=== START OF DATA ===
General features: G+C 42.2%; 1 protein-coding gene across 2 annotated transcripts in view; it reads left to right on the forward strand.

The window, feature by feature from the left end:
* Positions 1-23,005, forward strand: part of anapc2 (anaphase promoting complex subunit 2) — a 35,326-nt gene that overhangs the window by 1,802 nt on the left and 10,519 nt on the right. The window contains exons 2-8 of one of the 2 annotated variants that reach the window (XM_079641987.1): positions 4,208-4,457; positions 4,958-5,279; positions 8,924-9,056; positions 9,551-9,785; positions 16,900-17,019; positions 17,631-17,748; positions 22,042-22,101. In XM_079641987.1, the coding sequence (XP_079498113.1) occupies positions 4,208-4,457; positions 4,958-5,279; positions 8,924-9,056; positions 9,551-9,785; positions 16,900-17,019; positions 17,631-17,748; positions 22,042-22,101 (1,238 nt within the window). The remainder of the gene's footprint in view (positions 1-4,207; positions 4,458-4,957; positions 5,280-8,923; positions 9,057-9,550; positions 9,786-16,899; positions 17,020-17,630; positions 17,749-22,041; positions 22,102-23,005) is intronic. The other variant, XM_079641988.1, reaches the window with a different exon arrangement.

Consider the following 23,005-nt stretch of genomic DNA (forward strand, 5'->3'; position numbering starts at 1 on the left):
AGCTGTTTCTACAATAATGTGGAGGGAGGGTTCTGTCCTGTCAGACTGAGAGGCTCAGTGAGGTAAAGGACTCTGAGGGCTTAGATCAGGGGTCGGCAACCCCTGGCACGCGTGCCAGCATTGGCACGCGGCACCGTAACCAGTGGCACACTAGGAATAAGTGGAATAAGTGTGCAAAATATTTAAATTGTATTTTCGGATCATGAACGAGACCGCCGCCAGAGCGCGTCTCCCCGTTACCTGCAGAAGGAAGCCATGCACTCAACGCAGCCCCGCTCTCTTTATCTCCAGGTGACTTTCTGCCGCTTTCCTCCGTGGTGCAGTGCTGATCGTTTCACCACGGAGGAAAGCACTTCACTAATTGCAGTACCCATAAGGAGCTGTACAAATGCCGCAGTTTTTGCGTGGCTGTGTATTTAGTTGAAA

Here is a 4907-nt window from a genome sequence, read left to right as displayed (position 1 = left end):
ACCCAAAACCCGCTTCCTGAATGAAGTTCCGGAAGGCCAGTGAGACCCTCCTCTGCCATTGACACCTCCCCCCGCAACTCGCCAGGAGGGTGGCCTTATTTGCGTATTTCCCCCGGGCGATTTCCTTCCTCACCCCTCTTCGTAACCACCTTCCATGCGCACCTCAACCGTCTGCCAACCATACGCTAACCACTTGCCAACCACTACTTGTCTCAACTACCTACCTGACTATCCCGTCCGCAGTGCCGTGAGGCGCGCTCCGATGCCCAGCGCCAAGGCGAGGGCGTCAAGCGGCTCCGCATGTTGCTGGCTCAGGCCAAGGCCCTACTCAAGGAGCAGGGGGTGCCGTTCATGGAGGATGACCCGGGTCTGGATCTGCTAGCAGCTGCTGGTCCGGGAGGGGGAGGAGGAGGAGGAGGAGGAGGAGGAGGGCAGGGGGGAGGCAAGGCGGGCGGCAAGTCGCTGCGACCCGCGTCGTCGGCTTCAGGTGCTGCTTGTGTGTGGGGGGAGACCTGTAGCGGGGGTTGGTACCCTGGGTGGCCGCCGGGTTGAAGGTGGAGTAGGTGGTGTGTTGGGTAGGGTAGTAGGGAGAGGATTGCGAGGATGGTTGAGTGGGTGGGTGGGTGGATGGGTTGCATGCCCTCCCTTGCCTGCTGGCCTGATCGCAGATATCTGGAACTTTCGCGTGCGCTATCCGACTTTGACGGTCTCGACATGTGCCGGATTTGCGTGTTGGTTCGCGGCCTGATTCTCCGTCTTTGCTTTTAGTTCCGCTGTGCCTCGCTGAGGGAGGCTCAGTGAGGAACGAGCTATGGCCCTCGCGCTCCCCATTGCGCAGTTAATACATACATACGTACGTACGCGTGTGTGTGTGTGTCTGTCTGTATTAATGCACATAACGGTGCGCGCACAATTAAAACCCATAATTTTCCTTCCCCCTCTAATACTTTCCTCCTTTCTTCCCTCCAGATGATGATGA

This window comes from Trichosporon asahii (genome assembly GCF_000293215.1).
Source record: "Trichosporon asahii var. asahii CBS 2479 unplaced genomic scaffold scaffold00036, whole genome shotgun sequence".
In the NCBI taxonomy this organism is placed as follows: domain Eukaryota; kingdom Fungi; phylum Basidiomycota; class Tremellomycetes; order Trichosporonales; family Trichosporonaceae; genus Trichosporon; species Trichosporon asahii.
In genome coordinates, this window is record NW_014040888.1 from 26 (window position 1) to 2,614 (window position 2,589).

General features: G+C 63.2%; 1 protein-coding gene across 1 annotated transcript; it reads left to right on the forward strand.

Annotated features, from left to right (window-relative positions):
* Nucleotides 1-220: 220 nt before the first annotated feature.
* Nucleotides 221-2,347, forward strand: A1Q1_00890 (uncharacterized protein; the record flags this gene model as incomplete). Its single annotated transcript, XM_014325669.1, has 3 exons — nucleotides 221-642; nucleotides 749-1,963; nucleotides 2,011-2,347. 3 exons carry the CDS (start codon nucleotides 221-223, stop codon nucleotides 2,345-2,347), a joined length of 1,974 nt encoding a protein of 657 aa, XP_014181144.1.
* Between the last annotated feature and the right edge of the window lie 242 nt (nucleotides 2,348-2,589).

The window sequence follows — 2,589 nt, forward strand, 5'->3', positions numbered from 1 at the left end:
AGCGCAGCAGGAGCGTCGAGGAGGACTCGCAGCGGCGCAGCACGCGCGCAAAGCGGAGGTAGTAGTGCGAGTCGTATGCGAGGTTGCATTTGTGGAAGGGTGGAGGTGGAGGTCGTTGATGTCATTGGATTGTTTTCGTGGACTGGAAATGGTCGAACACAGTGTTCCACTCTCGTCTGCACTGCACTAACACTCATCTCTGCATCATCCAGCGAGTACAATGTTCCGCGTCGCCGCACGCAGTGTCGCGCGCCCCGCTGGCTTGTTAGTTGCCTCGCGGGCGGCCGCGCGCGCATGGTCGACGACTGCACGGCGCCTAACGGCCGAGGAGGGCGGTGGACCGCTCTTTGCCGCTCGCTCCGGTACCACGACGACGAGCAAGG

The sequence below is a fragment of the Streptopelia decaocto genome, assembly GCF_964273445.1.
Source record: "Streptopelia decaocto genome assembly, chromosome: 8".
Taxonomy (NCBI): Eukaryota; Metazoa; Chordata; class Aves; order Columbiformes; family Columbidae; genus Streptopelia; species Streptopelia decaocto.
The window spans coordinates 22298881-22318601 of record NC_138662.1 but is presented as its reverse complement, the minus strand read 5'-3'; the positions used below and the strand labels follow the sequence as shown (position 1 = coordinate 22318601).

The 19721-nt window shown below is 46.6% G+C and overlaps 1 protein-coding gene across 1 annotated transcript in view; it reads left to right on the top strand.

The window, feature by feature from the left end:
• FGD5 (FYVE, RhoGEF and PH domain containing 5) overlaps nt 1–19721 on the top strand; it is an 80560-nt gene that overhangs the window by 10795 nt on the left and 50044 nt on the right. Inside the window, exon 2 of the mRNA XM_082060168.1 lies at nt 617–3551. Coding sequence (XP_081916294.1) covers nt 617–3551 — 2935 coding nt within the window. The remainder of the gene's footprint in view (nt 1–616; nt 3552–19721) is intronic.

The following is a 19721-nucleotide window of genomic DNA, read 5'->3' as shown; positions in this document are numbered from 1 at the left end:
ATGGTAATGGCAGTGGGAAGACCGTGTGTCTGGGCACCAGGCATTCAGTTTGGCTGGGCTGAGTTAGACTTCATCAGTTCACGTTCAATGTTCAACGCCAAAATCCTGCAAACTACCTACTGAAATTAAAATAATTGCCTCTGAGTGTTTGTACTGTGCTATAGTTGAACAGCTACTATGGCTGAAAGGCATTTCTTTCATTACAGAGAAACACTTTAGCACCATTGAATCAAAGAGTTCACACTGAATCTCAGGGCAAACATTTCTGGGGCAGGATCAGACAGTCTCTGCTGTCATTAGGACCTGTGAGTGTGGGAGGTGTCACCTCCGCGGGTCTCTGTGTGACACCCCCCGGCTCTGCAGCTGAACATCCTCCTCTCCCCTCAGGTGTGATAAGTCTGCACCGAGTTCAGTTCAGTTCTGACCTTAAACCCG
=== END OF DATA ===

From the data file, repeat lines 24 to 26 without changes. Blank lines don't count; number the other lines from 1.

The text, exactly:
The window, feature by feature from the left end:
• FGD5 (FYVE, RhoGEF and PH domain containing 5) overlaps nt 1–19721 on the top strand; it is an 80560-nt gene that overhangs the window by 10795 nt on the left and 50044 nt on the right. Inside the window, exon 2 of the mRNA XM_082060168.1 lies at nt 617–3551. Coding sequence (XP_081916294.1) covers nt 617–3551 — 2935 coding nt within the window. The remainder of the gene's footprint in view (nt 1–616; nt 3552–19721) is intronic.

The following is a 19721-nucleotide window of genomic DNA, read 5'->3' as shown; positions in this document are numbered from 1 at the left end: